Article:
Crossed Cerebellar Diaschisis in Patients With Cortical Infarction
Logistic Regression Analysis to Control for Confounding Effects
Background and Purpose— Crossed cerebellar diaschisis (CCD) refers to reduced metabolism and blood flow in the cerebellar hemisphere contralateral to a cerebral lesion. Many cortical areas have been reported to cause CCD without consideration of confounding factors. We performed single-photon emission computed tomography (SPECT) in patients with cortical infarction to identify regions independently related to CCD, controlling for possible confounding effects.
Methods— Patients with unilateral cortical infarction (n=113; 75 male, 38 female; mean±SD age, 66±13 years) underwent SPECT of the brain with N-isopropyl-p-[123I]iodoamphetamine (123I-IMP). Regional cerebral blood flow was measured autoradiographically. Asymmetry indices (AIs) were calculated on the basis of ratios representing symmetrical regional cerebral blood flow in the cerebellum and 16 cerebral regions. CCD was defined as AI for cerebellum >0.1. AIs for 16 cortical regions were considered for both dichotomous and continuous variables for analysis of CCD occurrence by means of backward logistic regression.
Results— For dichotomized variables, hypoperfusion of postcentral (odds ratio [OR]=7.607; 95% CI, 2.299 to 25.174) and supramarginal (OR=3.916; 95% CI, 1.394 to 11.003) regions independently influenced CCD. For continuous variables, hypoperfusion of postcentral (OR=1.044; 95% CI, 1.019 to 1.068) and supramarginal (OR=1.021; 95% CI, 1.001 to 1.041) regions (and, as a negative factor, medial occipital regions; OR=0.942; 95% CI, 0.895 to 0.991) independently influenced CCD.
Conclusions— Many cortical areas apparently do not contribute to CCD. Correspondence of CCD between dichotomized and continuous analyses suggests that location of a lesion, not severity, is the main determinant of CCD.
Crossed cerebellar diaschisis (CCD) is defined as a reduction in metabolism and blood flow in the cerebellar hemisphere contralateral to a destructive cerebral lesion. This phenomenon often is demonstrated in images obtained by single-photon emission computed tomography (SPECT)1,2 or positron emission tomography (PET).3,4 Using PET, Baron et al3 first demonstrated CCD in patients with cerebral infarcts, showing decreased cerebral blood flow (CBF) and cerebral metabolic rate for oxygen in contralateral cerebellum. Involvement of the cerebropontine-cerebellar pathway is thought to result in CCD. Previous PET or SPECT studies have concluded that lesions in a variety of cortical areas can cause CCD. However, few of these analyses have taken account of confounding factors. When CCD is observed, regional cerebral blood flow (rCBF) deceases in the cortical area causing CCD but also frequently deceases in neighboring regions, creating a false impression that dysfunction in the neighboring regions is causing CCD. Logistic regression analysis can control for this confounding effect. We studied rCBF in 113 patients with cerebral cortical infarction using SPECT to investigate relationships between location of cerebral cortical lesions and CCD, by backward stepwise logistic regression analysis.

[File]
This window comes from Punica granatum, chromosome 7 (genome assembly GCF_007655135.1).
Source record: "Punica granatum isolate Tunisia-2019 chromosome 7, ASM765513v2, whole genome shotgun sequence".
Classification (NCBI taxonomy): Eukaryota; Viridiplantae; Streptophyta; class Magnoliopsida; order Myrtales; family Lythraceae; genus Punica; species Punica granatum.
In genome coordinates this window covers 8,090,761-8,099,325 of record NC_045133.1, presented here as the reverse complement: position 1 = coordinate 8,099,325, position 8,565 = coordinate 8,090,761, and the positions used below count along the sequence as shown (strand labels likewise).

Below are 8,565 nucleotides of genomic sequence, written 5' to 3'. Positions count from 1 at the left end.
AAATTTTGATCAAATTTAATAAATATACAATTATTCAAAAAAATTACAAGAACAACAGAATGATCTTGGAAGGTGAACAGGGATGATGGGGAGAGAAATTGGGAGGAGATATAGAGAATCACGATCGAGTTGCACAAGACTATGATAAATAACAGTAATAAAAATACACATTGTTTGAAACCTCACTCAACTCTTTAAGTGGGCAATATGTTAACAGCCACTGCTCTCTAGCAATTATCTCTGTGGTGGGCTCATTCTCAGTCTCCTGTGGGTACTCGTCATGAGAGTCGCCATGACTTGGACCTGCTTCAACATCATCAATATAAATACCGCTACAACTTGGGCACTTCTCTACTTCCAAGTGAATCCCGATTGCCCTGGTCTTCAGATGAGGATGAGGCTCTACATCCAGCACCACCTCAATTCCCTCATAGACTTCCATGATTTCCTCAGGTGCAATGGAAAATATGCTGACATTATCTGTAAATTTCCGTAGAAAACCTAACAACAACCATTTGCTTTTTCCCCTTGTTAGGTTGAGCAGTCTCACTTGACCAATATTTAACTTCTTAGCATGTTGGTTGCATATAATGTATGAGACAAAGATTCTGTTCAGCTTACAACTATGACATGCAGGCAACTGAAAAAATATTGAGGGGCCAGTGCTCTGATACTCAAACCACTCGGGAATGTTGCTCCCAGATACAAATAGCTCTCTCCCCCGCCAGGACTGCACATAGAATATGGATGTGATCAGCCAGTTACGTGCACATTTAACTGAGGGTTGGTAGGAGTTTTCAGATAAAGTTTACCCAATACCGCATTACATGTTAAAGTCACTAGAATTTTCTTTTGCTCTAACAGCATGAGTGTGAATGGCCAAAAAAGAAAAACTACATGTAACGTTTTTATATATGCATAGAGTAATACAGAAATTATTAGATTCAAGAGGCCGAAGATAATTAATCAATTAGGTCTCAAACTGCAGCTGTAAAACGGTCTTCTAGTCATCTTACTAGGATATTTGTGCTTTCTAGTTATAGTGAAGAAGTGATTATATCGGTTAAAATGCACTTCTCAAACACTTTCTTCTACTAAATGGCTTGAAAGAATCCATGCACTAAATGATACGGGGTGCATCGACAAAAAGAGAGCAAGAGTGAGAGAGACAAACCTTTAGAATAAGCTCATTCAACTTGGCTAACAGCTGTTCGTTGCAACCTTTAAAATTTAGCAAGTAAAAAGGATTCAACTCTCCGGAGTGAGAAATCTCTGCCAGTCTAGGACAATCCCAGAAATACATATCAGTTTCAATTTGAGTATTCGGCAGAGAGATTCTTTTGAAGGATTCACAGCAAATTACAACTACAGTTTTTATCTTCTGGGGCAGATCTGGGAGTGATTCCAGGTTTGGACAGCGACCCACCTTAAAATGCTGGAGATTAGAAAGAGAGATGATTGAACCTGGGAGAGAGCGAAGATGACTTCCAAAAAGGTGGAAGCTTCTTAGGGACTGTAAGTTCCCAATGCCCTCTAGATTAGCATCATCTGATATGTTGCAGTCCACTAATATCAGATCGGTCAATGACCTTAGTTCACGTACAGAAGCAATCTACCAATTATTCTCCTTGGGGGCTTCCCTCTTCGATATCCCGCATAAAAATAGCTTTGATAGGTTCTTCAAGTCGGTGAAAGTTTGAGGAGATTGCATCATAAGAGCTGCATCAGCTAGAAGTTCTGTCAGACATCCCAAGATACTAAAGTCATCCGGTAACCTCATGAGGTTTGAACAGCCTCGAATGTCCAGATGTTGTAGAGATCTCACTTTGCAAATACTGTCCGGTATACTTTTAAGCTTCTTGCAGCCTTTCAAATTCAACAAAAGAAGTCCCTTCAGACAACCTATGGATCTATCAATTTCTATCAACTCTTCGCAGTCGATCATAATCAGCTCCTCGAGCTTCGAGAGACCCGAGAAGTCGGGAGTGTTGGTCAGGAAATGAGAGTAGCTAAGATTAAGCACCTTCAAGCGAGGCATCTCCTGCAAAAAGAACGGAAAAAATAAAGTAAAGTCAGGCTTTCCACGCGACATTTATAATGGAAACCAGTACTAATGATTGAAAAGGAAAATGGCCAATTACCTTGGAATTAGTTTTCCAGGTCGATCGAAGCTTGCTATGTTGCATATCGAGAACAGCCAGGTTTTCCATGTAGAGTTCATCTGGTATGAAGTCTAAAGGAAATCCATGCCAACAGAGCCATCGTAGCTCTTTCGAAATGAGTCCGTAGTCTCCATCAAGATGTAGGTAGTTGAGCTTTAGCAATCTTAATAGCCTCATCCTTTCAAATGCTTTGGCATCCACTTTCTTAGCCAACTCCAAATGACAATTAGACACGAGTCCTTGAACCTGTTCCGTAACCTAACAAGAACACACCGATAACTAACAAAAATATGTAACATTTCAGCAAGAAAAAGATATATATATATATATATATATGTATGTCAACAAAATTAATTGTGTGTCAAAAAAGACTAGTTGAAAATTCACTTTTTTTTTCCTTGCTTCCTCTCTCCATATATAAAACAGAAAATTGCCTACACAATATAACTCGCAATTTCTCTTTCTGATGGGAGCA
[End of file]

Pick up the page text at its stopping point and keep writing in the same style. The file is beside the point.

Subjects and Methods
We performed retrospective analysis on clinical data for patients with cerebral infarction. From among consecutive patients who underwent N-isopropyl-p-[123I]iodoamphetamine (123I-IMP) SPECT from January 5, 1994, to May 21, 1999, we selected the 113 patients who met the following criteria: (1) a unilateral cortical infarct confirmed on MRI and/or CT obtained within 1 month before CBF measurement; (2) no lacunes in the thalamus, basal ganglia, or deep white matter; (3) no infarct in the brain stem or cerebellum; (4) no history of intracranial tumor, head trauma, subarachnoid hemorrhage, arteriovenous malformation alcoholism, epilepsy, or brain surgery; and (5) no disturbance of consciousness. Of these patients, 75 were male, and 38 were female; their mean±SD age was 66±13 years (range, 26 to 91 years). Fully informed consent to SPECT examination was obtained from all patients.
The patients underwent measurement of rCBF at rest by 123I-IMP autoradiographic SPECT.5 Earplugs were not used, but the eyes were closed. The SPECT scanner was a Headtome-SET080 (Shimadzu), which has a ring collimator consisting of 96 rectangular NaI detectors. Spatial resolution at the center of view was 8.5 mm in full width at half maximum activity. Slice thickness was 5 mm. Distribution volume values were obtained by the table look-up method. Single-point radioactivity in arterial blood collected from the left brachial artery 10 minutes after the start of injection and the radioactivity of 222 MBq of 123I-IMP were measured with a scintillation counter. Scanning was initiated 25 minutes after injection of 123I-IMP, and scanning continued for 30 minutes. The images were acquired as a 128×128 matrix. A Butterworth filter of order 4 was used with a cutoff frequency of 2.2 cycles cm−1 and a ramp. Scatter correction was not performed. For the attenuation correction, an elliptical brain outline approximating a circle was assumed.